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worm egg counts

Equestrian Faecal Worm Egg Counts and Tape Worm Testing Kits

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Faecal Worm Egg Counts for Horses

What does a worm egg count actually count?


The results are measured in EPG or eggs per gram which indicates the actual level of worm eggs found. When we use the symbol < followed by a number such as <200 EPG this means that the level of worm eggs found is less than 200 per gram. A count of less than 200 EPG 

would be considered a low count and would indicate to us that your worming measures are working which would in turn suggest delaying the next routine treatment. A count between 200 EPG and 1200 EPG would be considered as a medium count indicating that the particular horse in question needs treatment and perhaps the overall treatment strategy needs some attention. If the count is more than 1200 EPG it is a high count that horse should be treated without haste and the management and worming strategy and planning will need considerable attention.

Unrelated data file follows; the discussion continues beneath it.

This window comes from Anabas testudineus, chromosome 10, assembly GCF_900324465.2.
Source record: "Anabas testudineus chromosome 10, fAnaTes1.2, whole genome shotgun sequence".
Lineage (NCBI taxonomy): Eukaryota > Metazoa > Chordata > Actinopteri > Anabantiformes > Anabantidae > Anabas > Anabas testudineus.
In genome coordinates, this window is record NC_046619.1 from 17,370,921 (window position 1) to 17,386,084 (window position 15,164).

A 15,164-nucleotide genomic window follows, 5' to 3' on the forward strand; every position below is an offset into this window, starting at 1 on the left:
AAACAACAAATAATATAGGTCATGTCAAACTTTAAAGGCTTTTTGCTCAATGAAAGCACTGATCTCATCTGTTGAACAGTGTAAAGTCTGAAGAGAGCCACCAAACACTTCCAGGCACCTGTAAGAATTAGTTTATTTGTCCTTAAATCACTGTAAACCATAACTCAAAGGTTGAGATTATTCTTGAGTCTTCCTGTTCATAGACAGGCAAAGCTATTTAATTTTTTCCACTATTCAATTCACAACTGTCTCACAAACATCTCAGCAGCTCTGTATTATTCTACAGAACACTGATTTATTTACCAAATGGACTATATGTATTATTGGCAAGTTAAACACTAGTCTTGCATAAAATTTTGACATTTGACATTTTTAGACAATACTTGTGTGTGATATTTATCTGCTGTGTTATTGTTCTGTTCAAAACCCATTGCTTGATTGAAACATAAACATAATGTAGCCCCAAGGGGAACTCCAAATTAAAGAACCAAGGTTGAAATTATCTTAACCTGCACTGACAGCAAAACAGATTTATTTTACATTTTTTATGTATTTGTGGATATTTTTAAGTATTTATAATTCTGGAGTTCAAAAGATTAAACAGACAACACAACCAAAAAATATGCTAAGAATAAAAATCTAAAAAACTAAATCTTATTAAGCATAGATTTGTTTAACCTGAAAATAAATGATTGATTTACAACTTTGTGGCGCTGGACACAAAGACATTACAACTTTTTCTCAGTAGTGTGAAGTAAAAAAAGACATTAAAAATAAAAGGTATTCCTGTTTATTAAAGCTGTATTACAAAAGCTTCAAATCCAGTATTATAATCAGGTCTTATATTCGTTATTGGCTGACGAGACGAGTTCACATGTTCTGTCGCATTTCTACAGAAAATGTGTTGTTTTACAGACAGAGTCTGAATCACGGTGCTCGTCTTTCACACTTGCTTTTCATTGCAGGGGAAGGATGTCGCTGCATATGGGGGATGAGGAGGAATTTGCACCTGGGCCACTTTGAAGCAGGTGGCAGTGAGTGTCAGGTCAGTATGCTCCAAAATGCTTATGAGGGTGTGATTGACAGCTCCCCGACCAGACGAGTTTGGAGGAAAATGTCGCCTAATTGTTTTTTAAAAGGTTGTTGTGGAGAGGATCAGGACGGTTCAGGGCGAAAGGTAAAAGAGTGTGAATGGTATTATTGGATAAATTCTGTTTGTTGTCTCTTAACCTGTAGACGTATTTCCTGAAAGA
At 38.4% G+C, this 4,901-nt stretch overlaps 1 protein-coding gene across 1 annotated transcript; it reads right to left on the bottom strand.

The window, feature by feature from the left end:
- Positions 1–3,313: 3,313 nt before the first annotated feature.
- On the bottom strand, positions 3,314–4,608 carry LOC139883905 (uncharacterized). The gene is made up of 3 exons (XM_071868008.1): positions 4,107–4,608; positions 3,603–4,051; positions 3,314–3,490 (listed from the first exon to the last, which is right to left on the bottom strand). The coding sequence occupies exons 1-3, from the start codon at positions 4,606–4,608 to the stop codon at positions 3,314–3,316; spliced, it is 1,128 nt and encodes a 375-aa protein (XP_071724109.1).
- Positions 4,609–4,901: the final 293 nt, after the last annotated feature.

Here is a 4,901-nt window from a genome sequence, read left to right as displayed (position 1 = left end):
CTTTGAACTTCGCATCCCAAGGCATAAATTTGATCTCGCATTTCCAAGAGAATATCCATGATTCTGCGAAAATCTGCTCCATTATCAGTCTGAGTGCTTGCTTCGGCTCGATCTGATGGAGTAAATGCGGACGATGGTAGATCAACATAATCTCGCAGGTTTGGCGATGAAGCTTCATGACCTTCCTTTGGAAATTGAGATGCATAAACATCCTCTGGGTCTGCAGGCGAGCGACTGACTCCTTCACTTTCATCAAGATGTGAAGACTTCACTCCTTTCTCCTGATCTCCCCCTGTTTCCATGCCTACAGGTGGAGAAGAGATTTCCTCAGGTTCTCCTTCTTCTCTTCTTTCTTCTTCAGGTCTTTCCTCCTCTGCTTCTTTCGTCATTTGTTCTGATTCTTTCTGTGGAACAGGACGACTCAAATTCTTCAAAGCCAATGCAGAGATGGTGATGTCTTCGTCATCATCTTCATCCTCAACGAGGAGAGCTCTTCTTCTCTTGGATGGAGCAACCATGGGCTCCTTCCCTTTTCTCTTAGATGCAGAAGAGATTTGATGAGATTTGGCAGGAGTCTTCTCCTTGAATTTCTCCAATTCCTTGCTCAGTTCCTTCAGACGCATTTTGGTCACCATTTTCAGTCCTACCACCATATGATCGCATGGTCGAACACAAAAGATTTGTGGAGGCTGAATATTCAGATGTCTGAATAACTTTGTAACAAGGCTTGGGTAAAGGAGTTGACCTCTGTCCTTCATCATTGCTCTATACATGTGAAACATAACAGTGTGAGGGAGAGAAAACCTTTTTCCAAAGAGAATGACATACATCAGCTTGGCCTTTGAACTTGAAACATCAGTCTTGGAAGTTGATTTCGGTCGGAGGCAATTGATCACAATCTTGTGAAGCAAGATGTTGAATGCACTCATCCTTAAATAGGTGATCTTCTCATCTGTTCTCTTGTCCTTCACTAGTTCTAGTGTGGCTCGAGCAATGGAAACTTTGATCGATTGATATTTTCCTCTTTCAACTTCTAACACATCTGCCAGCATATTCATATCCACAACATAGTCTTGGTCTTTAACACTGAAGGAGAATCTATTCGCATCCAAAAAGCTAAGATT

The dangers of encysted smallredworm


Results cannot show encysted stages of redworm potentially the most harmful stage of the redworm parasite. Horses can have burdens in the order of several million encysted larvae yet show a negative or low count (<100 EPG) FWEC  (Dowdall et al. 2002, Veterinary Parasitology, 106, 225-42). 


Pinworms are not reliably detected in standard egg counts because they don't consistently lay eggs as part of their life-cycle and bots are not identified in FWECs either. Bots will rarely appear in a dung sample. FWEC's are not a definitive test for tapeworm. A separate testing method is used for tapeworm. Eggs are not shed at a constant rate and immature parasites don't lay eggs so a FWEC will only ever provide a snapshot of a horse's adult worm burden at that particular time. FWECs are useful to identify which horses are shedding high numbers of worms but are not the whole answer.

Consult your SQP for advice on how and when to treat for parasites that are not detected.

Factors effecting the results



Results usually refer to Strongyle eggs which is redworm the most common parasite that affects horses. When you interpret your results a full risk assessment needs to be undertaken and we could never specifically say that NO treatment is necessary as there are many factors to be considered. There are occasions when the results are less than accurate due to variations with regard to sample taking, seasonal timing and the actual larvicidal cycle. The age of the animals can also affect the result. Older animals tend to have greater resistance to internal parasites, so the correlation between number of parasites and worm egg count is not always as clear as with younger animals 

Free advice on all worming and testings issues from an E-SQP

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